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The Breakup - Short Story by J.M. Triangle

“Let me see,” the man ran a finger down the greasy page. “Ah yes, I see.” He crossed off the name, then took a key from a hook on the wall and gave it to Richard.

“Breakfast is served from seven a.m. until,” he scratched the stubble on his chin, “I suppose around ten. Mary is a great cook, contrary enough all the same. The room is on the top floor so you’ll have a nice view of the garden. My brother was the better keeper, very fussy though. That’s him there,” he pointed to a picture of a man that looked near identical to him, only with a mouthful of teeth and a headful of hair, “he passed away last year.”

“Sorry to hear that,” Elizabeth said.

“Why, are your ears hurting you?” the man cackled, “Sure I’m joking, but there’s no use pretending he’s a loss to anyone—he was a bit of a scallywag so he was. Imagine someone caved his skull in with an axe. Anyway, enough of my talk and be sure to enjoy your stay while it lasts. Ring the bell if there’s fuss.”

* * *

The room was tiny. Two single beds, a wardrobe, and a locker were squashed in it, there was no ensuite (but there was a communal shower room and toilet room down the hall).

After seeing their sleeping quarters, the local hotel was investigated only to find that the annual surfing festival took place that weekend and there was not a spare bed in the town.

They decided to stay in the Clifftop Paradise, for the day was disappearing and Richard, unlike Elizabeth, had a love of all things festival.

“Really Elizabeth,” Richard said after discovering Elizabeth’s qualms about festivals, “I’ve never met anyone who didn’t enjoy going to a festival.”

“Well, you see,” Elizabeth picked at the red varnish on her nails, “I used to work for a festival company and the manager was just so mean. Once he even tried to fire me—”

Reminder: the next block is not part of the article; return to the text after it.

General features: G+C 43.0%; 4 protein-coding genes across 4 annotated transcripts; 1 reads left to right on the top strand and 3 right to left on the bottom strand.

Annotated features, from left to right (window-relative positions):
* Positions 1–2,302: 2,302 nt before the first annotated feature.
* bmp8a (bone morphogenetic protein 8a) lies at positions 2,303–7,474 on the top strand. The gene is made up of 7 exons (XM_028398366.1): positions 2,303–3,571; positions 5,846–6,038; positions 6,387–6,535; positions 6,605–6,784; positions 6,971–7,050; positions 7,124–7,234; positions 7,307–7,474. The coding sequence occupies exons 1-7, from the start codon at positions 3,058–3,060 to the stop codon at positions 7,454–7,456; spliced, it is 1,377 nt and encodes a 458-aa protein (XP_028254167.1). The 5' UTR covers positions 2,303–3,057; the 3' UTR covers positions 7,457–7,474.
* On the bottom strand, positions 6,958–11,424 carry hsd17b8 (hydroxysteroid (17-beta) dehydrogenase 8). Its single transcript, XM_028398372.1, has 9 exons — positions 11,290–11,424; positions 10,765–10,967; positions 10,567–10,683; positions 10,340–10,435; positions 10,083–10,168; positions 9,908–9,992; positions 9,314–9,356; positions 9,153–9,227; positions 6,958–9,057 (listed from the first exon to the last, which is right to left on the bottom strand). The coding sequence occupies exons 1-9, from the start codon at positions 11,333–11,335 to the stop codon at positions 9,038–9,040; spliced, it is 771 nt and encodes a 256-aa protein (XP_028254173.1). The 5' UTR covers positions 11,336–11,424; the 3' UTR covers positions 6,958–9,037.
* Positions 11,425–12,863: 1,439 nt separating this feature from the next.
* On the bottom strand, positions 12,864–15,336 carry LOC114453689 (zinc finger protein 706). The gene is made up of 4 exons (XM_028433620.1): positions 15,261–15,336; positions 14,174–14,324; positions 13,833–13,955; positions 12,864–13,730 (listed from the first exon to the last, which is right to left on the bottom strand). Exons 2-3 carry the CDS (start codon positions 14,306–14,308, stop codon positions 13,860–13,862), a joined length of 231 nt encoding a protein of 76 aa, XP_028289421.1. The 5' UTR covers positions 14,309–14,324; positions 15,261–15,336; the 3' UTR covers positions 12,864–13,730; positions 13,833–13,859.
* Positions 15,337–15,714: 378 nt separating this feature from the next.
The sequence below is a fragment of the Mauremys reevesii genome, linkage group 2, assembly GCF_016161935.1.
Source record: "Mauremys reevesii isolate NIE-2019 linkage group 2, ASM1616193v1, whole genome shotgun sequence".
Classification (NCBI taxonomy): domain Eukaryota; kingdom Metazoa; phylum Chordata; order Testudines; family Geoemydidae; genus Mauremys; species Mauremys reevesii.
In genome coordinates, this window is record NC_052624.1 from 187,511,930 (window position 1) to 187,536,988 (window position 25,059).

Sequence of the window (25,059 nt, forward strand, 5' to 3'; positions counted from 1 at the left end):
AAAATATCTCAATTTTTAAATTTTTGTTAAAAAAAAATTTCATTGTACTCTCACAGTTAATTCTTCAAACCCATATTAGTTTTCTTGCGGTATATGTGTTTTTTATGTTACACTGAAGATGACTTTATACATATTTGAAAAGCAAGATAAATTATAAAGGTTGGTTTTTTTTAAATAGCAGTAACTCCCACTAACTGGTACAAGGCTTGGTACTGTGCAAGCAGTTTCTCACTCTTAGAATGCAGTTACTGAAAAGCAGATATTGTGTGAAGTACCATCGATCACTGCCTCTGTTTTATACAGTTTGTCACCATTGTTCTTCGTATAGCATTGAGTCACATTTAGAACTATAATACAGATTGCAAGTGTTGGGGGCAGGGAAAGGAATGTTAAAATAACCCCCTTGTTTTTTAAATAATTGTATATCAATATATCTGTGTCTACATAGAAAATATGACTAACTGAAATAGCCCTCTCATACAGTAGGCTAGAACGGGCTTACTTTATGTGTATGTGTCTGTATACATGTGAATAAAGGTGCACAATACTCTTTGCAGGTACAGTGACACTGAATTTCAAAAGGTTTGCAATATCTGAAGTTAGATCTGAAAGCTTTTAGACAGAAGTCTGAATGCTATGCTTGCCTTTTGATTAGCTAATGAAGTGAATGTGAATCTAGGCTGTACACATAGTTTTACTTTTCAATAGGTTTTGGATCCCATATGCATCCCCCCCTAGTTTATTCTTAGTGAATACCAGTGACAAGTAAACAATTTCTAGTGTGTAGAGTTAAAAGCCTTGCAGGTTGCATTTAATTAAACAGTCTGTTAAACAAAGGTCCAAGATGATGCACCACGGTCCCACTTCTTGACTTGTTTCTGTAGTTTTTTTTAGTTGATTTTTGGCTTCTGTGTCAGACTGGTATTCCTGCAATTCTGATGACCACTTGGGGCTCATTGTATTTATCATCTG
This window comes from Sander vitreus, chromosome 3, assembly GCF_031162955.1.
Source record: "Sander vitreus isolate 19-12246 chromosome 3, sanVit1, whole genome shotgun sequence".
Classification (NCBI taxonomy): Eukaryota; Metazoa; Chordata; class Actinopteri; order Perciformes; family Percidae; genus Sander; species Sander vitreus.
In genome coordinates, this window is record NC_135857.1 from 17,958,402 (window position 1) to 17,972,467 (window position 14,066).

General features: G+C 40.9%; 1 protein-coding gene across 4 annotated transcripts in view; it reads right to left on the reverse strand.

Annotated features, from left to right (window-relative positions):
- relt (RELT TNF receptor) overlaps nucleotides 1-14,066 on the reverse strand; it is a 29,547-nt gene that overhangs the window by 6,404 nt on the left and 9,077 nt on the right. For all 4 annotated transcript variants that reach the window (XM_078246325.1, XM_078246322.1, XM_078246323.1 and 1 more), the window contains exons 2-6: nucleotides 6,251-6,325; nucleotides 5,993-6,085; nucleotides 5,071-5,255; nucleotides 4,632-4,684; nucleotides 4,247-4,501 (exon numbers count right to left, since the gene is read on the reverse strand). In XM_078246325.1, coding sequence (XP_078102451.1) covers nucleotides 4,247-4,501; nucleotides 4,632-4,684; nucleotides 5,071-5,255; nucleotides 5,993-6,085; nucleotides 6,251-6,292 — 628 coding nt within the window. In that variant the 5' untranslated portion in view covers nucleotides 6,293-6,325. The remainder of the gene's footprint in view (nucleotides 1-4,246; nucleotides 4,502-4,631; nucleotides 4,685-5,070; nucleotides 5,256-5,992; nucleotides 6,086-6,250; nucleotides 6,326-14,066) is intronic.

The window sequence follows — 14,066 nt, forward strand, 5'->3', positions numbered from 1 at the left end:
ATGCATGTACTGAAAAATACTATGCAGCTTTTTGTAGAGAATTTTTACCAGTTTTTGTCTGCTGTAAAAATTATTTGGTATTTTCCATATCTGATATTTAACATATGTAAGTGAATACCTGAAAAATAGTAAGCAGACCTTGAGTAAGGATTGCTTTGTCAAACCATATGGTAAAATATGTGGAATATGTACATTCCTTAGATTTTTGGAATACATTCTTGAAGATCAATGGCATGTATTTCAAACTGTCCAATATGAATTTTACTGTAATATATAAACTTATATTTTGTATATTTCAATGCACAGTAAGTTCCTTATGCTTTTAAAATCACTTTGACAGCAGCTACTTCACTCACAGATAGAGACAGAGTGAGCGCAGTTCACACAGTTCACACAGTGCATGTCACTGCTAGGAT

“Fire you for what?”

“Oh nothing, some money had gone missing and well…” Elizabeth giggled. She ran her nail against the edge of the bed table and a flake of nail-varnish fell onto the carpet. “I was the last to speak to him before he disappeared. These things happen I suppose. People in charge have a way of just disappearing or,” she added as an afterthought, “dying. My present manager has been acting awfully funny. It wouldn’t surprise me if she threw herself off the balcony in her office—it’s up ever so high you know.” Elizabeth bit her lip then whispered, “she’d be sure to die on impact.”

Richard laughed and told her she had a funny girly way of thinking.

* * *

After that conversation, beds were pushed together and Elizabeth’s suitcase was dragged up the stairs and stored under the bed. Spirits that had been dampened soared after the beds had been christened, only to plummet soon after when Richard tripped over the suitcase’s handle and fell onto the door. His encounter with the wood left a dent which he was subsequently fined for, paying more than the door was worth. His answers to Elizabeth were strictly in monosyllables for the rest of the night.

* * *

The following day, they wandered around the town, looking at the array of surfing products sold from canvas tents and taking shelter from the rain in the packed, damp pubs. When Elizabeth could take no more psychedelic music that the pubs continuously played, they walked the short distance to the beach and watched the surfers. In comparison with the pros, the amateurs looked particularly awful as they crashed into the sea and bobbed to the surface, red of face, with open mouths spitting out seawater. After a laughing fit of one such amateur Elizabeth and Richard shared a starry-eyed gaze, which resulted in Elizabeth saying: “I love you.” Richard coughed and turned from her, and pointed out an unusually-shaped board held by a dreadlocked man. Elizabeth feigned interest in what she found uninteresting and after a time they sulked back to the hotel and spent the night drinking beer and vinegary-wine.

* * *

The next morning they availed of the breakfast that came from suffering a night at Clifftop Paradise, the previous morning they had slept it out after having a stilted night’s sleep on the uneven mattresses. Breakfast was served in a room with burgundy walls. The room itself was large enough to fit seven small round tables and a brown piano at the back of the room. Three of the tables were occupied by middle aged couples with faces that resembled badgers and beavers.

“Do you think we should just take a seat?” Elizabeth asked.

“I haven’t got time to wait around to be seated,” Richard sniffed.

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